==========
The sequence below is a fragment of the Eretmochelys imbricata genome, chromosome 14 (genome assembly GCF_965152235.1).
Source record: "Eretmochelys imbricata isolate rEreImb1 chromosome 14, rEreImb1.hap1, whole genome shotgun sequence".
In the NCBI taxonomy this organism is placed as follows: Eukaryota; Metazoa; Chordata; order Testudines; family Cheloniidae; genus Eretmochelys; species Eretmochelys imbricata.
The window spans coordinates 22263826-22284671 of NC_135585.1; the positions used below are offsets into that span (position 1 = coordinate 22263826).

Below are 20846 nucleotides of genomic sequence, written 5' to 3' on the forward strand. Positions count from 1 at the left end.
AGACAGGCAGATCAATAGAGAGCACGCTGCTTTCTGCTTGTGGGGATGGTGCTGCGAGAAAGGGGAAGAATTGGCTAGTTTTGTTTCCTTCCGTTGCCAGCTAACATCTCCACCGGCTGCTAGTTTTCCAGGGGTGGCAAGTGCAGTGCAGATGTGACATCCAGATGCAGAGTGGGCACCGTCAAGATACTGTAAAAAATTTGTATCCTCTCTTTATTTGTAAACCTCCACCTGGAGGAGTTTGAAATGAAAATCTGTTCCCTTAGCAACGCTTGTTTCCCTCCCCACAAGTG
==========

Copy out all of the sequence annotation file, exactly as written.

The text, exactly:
The sequence below is a fragment of the Eretmochelys imbricata genome, chromosome 14 (genome assembly GCF_965152235.1).
Source record: "Eretmochelys imbricata isolate rEreImb1 chromosome 14, rEreImb1.hap1, whole genome shotgun sequence".
In the NCBI taxonomy this organism is placed as follows: Eukaryota; Metazoa; Chordata; order Testudines; family Cheloniidae; genus Eretmochelys; species Eretmochelys imbricata.
The window spans coordinates 22263826-22284671 of NC_135585.1; the positions used below are offsets into that span (position 1 = coordinate 22263826).

Below are 20846 nucleotides of genomic sequence, written 5' to 3' on the forward strand. Positions count from 1 at the left end.
AGACAGGCAGATCAATAGAGAGCACGCTGCTTTCTGCTTGTGGGGATGGTGCTGCGAGAAAGGGGAAGAATTGGCTAGTTTTGTTTCCTTCCGTTGCCAGCTAACATCTCCACCGGCTGCTAGTTTTCCAGGGGTGGCAAGTGCAGTGCAGATGTGACATCCAGATGCAGAGTGGGCACCGTCAAGATACTGTAAAAAATTTGTATCCTCTCTTTATTTGTAAACCTCCACCTGGAGGAGTTTGAAATGAAAATCTGTTCCCTTAGCAACGCTTGTTTCCCTCCCCACAAGTG